EPA Approves Software Patch To Bypass Faulty DEF Sensors That Shutdown Diesel Engines

The EPA and California Air Resources Board (CARB) are working with diesel engine and vehicle manufacturers to address the growing number of reported diesel exhaust sensor failures that have left thousands of diesel engines temporarily inoperable.

The sensor monitors the quality of diesel exhaust fluid (DEF) used in the engine. When the device senses too much nitrogen oxide in the exhaust system, the engine shuts down (derates to slightly above idle) to prevent violating federal air emission standards.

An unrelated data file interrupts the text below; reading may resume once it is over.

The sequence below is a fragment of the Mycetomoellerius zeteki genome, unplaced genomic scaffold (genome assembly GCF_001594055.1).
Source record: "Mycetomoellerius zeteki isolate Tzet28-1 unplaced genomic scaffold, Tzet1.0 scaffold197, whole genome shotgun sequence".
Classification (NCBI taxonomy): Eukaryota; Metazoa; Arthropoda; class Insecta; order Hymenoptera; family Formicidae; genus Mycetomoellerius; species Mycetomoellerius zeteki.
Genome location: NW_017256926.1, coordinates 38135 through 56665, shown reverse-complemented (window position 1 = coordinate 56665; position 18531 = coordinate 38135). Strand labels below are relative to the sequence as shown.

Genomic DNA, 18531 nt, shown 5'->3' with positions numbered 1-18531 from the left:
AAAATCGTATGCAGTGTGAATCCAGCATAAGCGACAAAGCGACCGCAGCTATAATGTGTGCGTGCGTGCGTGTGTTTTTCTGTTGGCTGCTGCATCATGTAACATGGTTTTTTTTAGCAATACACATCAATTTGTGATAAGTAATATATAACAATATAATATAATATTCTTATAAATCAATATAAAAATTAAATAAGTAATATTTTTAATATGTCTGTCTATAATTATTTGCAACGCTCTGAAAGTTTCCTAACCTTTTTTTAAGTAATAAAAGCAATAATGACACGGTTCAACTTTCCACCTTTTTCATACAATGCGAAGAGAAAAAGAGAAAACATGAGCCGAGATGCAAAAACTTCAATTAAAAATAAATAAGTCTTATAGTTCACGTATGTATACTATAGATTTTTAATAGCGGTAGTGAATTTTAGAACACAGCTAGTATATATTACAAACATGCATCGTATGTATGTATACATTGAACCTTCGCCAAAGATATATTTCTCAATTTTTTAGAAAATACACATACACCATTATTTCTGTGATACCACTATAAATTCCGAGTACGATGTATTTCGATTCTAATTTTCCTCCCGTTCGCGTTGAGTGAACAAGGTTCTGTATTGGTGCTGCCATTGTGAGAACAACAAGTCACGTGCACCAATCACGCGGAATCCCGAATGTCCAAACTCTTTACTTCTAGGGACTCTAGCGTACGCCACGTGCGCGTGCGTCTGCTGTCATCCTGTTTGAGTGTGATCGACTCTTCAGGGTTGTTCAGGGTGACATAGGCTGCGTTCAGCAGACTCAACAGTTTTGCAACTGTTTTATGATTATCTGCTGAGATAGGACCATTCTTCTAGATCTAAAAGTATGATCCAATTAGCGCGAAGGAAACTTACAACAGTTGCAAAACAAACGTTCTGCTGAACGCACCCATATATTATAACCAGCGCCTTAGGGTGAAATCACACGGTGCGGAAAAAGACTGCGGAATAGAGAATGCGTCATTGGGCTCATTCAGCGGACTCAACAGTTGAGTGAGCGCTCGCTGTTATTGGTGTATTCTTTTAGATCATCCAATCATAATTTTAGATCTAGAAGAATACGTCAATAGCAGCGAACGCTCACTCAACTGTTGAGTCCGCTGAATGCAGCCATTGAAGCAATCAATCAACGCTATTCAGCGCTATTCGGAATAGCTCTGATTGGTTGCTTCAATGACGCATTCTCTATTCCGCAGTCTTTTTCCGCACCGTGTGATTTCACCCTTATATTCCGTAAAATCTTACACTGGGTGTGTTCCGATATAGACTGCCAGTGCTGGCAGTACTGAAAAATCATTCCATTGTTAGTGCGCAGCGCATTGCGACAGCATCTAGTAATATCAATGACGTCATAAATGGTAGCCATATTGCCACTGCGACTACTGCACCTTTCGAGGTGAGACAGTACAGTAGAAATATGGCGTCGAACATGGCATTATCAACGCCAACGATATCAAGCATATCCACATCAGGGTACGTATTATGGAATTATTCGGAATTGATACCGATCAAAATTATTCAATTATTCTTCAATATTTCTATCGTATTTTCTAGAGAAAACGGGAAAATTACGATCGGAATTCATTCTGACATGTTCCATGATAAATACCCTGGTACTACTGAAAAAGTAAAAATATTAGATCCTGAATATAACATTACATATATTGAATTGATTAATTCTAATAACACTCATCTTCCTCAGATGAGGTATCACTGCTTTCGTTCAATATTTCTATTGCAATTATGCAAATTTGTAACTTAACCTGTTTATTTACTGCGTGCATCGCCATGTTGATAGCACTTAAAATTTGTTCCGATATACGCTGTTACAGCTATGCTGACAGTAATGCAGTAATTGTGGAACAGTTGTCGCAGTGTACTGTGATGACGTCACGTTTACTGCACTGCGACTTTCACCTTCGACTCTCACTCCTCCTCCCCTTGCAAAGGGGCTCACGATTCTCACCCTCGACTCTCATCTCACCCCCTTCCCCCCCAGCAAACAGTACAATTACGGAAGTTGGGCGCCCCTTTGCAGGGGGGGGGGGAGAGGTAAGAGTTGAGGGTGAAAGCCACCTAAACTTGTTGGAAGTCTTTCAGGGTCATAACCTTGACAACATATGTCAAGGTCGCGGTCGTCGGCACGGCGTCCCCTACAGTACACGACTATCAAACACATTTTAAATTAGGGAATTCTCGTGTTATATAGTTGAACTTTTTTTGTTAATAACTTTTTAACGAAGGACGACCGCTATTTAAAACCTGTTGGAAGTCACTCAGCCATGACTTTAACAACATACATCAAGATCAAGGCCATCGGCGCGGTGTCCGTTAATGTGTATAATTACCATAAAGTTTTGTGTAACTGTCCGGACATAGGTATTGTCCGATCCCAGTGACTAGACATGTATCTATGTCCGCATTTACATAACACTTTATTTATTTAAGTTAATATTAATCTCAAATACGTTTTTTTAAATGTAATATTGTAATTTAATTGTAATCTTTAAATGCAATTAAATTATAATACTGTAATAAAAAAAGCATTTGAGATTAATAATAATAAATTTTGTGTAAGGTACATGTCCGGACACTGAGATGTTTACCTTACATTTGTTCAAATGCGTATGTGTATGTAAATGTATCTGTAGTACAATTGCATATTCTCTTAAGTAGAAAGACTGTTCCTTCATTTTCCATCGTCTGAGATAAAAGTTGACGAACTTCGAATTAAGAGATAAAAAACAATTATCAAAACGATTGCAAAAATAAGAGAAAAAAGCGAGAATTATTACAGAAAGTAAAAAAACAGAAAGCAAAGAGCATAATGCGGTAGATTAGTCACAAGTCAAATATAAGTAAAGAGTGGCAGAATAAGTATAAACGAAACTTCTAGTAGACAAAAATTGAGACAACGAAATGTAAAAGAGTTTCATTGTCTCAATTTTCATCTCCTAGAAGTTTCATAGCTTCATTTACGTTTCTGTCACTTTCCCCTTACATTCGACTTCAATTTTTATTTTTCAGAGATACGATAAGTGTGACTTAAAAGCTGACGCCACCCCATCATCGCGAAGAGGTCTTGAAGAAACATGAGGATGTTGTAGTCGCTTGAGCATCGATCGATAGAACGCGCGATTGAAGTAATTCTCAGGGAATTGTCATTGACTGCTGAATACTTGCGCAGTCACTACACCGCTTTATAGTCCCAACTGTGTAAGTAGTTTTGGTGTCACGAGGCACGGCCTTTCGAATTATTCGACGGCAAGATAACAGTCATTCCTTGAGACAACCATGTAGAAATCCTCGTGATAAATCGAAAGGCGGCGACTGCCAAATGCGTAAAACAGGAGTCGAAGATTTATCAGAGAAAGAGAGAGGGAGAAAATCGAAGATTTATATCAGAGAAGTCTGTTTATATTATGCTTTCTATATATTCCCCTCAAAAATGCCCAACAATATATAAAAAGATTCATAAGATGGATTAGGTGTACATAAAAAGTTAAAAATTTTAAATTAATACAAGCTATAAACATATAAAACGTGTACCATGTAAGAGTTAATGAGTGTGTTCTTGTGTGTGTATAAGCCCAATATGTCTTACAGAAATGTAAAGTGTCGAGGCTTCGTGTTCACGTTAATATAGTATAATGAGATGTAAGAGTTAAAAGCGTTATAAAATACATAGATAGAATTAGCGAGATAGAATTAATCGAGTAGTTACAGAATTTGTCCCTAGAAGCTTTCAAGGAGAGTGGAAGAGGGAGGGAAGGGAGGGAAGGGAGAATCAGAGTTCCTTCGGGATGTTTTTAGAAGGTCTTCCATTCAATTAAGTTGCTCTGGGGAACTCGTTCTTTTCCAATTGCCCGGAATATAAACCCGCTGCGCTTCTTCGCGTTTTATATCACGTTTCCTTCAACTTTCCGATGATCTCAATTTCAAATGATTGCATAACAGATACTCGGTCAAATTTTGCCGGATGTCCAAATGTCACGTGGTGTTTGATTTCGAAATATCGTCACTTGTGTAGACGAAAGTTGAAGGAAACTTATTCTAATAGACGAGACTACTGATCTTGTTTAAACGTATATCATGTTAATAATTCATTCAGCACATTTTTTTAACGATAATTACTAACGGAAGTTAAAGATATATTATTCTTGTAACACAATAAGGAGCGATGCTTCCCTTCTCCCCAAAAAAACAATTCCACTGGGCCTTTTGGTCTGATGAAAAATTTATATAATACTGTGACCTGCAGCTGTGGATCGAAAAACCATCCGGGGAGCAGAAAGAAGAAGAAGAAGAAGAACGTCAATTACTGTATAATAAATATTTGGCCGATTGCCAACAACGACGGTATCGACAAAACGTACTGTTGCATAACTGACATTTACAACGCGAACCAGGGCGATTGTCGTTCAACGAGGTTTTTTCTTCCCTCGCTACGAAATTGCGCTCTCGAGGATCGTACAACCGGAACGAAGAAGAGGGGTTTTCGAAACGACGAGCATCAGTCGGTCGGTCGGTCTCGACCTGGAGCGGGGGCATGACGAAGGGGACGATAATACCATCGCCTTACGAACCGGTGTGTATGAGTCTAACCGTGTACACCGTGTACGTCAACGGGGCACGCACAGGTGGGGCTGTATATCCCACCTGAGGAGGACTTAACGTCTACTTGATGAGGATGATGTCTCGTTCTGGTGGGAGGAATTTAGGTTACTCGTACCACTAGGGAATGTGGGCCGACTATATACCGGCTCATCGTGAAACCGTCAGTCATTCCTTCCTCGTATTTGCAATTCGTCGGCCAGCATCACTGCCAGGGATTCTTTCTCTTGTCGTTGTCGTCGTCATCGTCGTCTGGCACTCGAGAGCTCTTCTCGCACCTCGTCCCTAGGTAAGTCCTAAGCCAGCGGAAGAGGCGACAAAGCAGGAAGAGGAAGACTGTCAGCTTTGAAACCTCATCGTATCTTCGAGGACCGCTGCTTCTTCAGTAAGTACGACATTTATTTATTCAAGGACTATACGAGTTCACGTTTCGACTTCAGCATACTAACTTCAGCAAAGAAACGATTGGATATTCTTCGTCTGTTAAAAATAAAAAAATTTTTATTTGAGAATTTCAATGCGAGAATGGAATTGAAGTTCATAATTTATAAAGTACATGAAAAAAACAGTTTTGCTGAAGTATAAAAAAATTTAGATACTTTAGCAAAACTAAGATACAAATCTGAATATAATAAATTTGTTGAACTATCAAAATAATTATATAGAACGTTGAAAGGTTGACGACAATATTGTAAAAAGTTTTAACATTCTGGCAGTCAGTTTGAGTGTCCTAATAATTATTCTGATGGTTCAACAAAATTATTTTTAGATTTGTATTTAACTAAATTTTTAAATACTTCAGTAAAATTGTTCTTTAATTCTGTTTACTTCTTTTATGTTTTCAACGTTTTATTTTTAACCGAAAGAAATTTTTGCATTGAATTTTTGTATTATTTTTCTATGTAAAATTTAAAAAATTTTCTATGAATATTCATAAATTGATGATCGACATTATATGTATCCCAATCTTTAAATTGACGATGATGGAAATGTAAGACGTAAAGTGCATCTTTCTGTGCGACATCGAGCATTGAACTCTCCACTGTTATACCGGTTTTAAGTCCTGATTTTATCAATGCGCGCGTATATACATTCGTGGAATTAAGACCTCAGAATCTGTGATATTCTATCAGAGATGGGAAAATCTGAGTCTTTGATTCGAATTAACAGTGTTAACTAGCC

The engine cannot be restarted until a new sensor is installed.

The problem is due to faulty sensors installed by manufacturers. However, the ongoing shortage of computer chips has made replacement sensors impossible to find.

To get the stalled trucks rolling again, the EPA and CARB have approved a temporary software patch that will restart engines and keep them running until the industry can obtain the computer chips needed to produce replacement sensors.

The software patch is available through vehicle and engine dealers.

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